CES: The Company That Wasn’t There

on January 15, 2014


Steve Ballmer at CES 2012
Steve Ballmer in happier times, at CES 2012

For many years, Microsoft set the tone for CES with a keynote the evening before the annual consumer electronics extravaganza opened. It was always heavily attended and heavily covered, and there was usually at least one piece of significant news. On the show floor, Microsoft  had a huge, prominent booth, conveniently located at the point where attendees were most likely to enter the sprawling Central Hall of the Las Vegas Convention Center.

At its 2012 appearance, CEO Steve Ballmer (above)  announced Microsoft would not be coming back. But last year, even with its keynote slot taken up by Qualcom’s Paul Jacobs and its floor space occupied by Chinese TV maker Hisense, Microsoft managed to be a presence at CES. There was considerable interest in the newly released Windows 8  and Windows RT, and in the Surface and Surface Pro tablets and Ultrabooks.

This year: Nothing. Microsoft, of course, had a presence in Las Vegas, a suite of meeting rooms at one of the hotels. But far more notable than the lack of official participation in CES is the near-zero mindshare Microsoft had on both participants and its erstwhile partners. After all, Apple has managed to be a looming presence at CES for years without ever taking an official role. In 2007, it notoriously drew a huge chunk of CES media from Las Vegas to San Francisco to cover the mid-CES launch of the original iPhone. In an astonishingly short time, Microsoft has gone from being the great, feared bully of the tech world to being a company that most people rarely think about.[pullquote] To the extent that CES is a reflection of the viability of Microsoft’s consumer offerings, the company has some big decisions to make. [/pullquote]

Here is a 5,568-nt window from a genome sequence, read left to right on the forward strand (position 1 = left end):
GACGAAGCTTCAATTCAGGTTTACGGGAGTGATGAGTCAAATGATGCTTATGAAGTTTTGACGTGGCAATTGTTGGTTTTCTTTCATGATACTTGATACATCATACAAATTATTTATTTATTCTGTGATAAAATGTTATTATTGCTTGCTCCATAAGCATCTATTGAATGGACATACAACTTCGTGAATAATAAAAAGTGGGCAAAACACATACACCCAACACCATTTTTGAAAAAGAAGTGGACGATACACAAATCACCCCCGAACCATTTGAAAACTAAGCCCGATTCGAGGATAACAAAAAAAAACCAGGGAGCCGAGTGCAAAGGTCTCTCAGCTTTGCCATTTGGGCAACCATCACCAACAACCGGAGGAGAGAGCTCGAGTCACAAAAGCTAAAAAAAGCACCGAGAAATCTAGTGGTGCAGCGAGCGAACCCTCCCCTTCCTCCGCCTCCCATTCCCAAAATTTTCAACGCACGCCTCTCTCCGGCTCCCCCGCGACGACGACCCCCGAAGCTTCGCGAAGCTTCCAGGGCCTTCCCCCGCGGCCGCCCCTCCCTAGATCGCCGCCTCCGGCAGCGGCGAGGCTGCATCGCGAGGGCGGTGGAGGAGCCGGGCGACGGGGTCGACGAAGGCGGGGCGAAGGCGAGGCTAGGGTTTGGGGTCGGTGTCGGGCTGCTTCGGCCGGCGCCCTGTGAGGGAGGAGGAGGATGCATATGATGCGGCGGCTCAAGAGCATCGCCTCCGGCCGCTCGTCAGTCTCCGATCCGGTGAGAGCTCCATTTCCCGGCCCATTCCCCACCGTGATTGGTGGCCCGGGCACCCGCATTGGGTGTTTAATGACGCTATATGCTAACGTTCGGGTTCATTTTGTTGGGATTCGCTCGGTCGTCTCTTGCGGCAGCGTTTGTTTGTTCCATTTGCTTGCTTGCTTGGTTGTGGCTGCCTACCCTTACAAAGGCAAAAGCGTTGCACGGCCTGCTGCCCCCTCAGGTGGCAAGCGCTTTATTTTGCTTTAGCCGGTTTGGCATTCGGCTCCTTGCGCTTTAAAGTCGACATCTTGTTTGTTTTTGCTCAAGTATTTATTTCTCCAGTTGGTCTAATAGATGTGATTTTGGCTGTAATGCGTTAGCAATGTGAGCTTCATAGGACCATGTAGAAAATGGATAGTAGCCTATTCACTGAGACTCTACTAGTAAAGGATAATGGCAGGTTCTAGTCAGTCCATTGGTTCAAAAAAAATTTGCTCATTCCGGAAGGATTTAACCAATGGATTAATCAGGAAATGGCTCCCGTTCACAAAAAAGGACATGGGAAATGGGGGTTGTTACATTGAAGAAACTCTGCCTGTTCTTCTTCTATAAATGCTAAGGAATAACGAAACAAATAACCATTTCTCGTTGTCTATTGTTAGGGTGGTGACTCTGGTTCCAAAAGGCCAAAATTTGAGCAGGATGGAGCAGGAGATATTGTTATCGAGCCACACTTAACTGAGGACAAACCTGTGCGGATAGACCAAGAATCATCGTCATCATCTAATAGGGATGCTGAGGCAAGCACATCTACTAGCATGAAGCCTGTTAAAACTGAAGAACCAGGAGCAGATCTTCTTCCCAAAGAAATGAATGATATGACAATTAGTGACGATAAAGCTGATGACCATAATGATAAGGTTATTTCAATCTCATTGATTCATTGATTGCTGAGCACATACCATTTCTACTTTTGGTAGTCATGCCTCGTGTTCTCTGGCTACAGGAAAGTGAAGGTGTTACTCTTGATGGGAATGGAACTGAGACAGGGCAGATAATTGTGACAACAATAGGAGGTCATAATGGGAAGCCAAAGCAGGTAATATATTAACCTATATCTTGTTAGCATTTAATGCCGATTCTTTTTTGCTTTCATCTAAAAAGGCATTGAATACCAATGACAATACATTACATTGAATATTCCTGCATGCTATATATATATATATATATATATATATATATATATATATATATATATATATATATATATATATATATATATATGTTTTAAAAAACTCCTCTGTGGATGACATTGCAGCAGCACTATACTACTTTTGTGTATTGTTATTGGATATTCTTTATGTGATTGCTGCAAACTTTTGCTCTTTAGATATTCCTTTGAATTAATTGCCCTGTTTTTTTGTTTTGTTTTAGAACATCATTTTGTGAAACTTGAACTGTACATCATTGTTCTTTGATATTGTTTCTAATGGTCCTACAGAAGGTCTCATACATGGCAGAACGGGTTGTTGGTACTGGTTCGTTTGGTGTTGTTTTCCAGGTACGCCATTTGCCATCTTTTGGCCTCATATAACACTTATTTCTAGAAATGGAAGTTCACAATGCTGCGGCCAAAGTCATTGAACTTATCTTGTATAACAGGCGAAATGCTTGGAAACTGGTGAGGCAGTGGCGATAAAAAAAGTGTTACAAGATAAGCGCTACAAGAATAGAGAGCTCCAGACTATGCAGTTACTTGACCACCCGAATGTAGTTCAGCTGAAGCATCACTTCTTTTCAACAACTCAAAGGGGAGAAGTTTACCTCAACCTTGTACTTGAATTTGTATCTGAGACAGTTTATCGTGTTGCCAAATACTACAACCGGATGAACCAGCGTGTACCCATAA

The fact that Microsoft was neither seen nor talked about at CES is probably a reasonable reflection of the company’s current place in the consumer world. The new Xbox One is selling fairly well, though not as well as the Sony PlayStation 4, but it doesn’t seem to be generating a great deal of excitement. I saw Xbox Ones here and there around CES, along with a larger number of Xbox 360s, but without Microsoft’s sponsorship, there was no one to generate Xbox buzz. By contrast, Sony dedicated a substantial part of its exhibit to PS/4 and the display included a stunning video wall on which a PS/4 FIFA World Cup game was being played (photo below).


For Microsoft, the Intel exhibit may have been the low point of the show. Intel and Microsoft long were  neighbors on the show floor and effectively promoted each other’s products. There were a fair number of systems, mostly Ultrabooks, running Windows in the Intel booth. But Intel grabbed a lot of attention by announcing that it would be promoting laptops running both Windows and Google’s Android software. And the center of interest of its display was a section promoting its new ultra-small, ultra-low-power Edison system on chip and particular, its entry into the Internet of babies: The Mimo baby monitor from Rest Devices, a tiny plastic turtle that slips into a specially designed onesie and beams data on your baby’s motions and vital signs–to your iOS or Android device. Edison is based an on x86 processor, but devices based on in are going to run Android or Linux, not Windows.

Among leading leading laptop makers, only Lenovo was present on the floor.  ((The original version erroneously said Lenovo was among the absent.))  HP and Dell skipped the show floor altogether. And while companies such as Toshiba, Samsung, Sony, and Panasonic showed laptops, they did not get very prominent placement.

Microsoft, of course, still has a healthy enterprise business, and you would not expect that to be reflected at CES. But to the extent that CES is a reflection of the viability of Microsoft’s consumer offerings, the company has some big decisions to make. Its acquisition of Nokia seemed to represent a decision to stick with and rebuild the consumer market, but so far it is not helping. As Microsoft goes through its protracted selection of a new CEO, it has to decide whether it really wants to be in consumer markets–and just what sort of investment it will take to become relevant again.